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Away & Back to Manawaka
by Fraser Sutherland

The first thing to be said about this reasonably candid biography is that Margaret Laurence's children deserve credit for allowing it to come about. It would have been easy for David and Jocelyn Laurence to have left extant a sanitized public version of their mother-St. Margaret of Manawaka- rather than have a biographer expose the litter of follies and misdemeanours that marked her-like most people's-lives. But they evidently understood that Laurence now belongs to history, and that history requires facts and, with the facts, some kind of truth.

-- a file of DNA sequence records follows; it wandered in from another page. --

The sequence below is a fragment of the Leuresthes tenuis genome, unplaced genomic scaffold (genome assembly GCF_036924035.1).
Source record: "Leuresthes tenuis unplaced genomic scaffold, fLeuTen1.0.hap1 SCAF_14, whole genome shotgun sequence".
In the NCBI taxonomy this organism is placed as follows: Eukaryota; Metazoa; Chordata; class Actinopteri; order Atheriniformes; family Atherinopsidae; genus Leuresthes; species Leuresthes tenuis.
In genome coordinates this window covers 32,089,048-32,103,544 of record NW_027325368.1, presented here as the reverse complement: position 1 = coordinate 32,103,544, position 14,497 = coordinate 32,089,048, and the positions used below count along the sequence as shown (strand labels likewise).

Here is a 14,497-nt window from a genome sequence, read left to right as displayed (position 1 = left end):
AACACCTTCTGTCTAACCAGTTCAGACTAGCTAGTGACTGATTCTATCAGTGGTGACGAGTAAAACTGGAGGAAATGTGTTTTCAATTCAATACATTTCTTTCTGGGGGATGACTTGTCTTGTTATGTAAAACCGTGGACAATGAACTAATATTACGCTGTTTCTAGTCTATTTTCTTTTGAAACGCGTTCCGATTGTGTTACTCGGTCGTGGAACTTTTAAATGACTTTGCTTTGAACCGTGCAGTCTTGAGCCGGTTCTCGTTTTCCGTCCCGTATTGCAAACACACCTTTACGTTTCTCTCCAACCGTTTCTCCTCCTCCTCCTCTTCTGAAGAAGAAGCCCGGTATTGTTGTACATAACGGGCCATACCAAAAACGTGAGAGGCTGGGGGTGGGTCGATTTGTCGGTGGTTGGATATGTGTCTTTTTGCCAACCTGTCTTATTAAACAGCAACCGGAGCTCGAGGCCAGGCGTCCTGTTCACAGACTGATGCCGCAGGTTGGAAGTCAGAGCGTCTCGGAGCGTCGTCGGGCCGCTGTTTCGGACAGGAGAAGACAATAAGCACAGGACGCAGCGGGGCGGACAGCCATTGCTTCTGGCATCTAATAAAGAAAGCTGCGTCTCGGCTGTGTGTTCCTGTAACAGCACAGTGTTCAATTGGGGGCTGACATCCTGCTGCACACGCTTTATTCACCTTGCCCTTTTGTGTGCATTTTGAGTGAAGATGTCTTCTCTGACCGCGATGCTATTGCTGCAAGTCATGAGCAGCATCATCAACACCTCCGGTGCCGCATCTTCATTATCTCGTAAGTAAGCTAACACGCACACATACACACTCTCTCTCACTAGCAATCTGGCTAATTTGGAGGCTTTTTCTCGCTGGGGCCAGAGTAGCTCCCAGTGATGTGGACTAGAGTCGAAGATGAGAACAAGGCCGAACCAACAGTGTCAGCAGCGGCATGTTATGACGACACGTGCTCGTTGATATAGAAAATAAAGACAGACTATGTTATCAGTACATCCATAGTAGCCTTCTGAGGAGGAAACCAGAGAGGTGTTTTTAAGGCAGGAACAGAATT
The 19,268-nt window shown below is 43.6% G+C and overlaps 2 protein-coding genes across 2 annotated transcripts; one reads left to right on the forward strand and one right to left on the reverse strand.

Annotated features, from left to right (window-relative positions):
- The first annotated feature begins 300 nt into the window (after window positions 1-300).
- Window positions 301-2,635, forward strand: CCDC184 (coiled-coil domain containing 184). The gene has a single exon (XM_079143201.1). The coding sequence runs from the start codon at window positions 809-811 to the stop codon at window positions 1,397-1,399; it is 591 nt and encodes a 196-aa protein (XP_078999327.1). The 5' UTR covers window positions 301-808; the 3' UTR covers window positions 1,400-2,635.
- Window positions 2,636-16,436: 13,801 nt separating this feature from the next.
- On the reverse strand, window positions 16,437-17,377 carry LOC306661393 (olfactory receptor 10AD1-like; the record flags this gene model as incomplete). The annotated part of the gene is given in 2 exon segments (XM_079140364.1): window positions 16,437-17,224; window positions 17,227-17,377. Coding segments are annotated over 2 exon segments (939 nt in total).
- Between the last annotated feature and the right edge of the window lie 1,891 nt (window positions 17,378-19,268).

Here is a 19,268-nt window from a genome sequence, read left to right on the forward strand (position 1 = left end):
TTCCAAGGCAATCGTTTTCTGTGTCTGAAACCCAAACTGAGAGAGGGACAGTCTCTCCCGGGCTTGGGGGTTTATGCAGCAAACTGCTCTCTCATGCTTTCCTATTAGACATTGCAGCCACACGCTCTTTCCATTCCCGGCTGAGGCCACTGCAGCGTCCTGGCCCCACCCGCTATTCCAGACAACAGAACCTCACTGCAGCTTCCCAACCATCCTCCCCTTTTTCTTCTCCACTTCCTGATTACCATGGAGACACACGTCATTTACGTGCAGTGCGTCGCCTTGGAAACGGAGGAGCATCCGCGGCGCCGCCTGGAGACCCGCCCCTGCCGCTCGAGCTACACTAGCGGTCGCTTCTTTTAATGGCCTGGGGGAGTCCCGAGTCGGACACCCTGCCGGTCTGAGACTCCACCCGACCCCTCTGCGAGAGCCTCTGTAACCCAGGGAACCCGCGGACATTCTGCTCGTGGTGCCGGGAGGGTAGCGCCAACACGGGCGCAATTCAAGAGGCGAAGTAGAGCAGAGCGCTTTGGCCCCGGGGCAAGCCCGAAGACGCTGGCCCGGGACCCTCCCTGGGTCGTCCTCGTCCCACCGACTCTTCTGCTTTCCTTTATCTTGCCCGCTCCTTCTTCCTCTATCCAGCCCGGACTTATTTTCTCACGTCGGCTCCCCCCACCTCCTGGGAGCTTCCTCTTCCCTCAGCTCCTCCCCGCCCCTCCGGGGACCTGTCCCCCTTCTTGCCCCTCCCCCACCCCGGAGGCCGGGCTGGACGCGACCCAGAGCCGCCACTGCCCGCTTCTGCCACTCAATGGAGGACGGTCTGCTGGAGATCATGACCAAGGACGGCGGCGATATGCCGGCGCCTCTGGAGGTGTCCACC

Laurence was born in 1926 in Neepawa, Manitoba. Her mother died when she was four, and her father when she was nine. She was brought up by an aunt who had become her stepmother after Margaret's father remarried a year after his first wife's death. A tyrannical, choleric, and regrettably long-lived grandfather dominated her childhood and, it seems, her entire family. At eighteen she left Neepawa, if indeed she ever left it, to attend college in Winnipeg. There she met and married an engineering student ten years her senior, arguably part of her lifelong quest to find a mate who combined the gentleness and sensitivity of her father with the vitality and indomitableness of her grandfather. After jobs in Winnipeg journalism, she spent two years in Somaliland (now part of Somalia) and five years in the Gold Coast (now Ghana) while her husband worked on engineering projects. From 1957 to 1962 the couple lived in Vancouver, at which point she moved to England, beginning a protracted separation from her husband that led to divorce. Much of her English period was spent at Elm Cottage in Buckinghamshire, which she rented and later bought. By now a celebrated novelist, she returned permanently to Canada in 1973, living in a riverside cottage, or in a house at Lakefield, both near Peterborough, Ontario. Honoured, fêted, and harassed, she wrote relatively little. Diagnosed with terminal cancer of the lung and liver, she committed suicide in January 1987. She had written six novels, a travel book, a collection of short stories, a book of connected stories, a literary survey, four children's books, and a memoir, and compiled an anthology. Considering that she was only sixty when she died, these were not bad innings.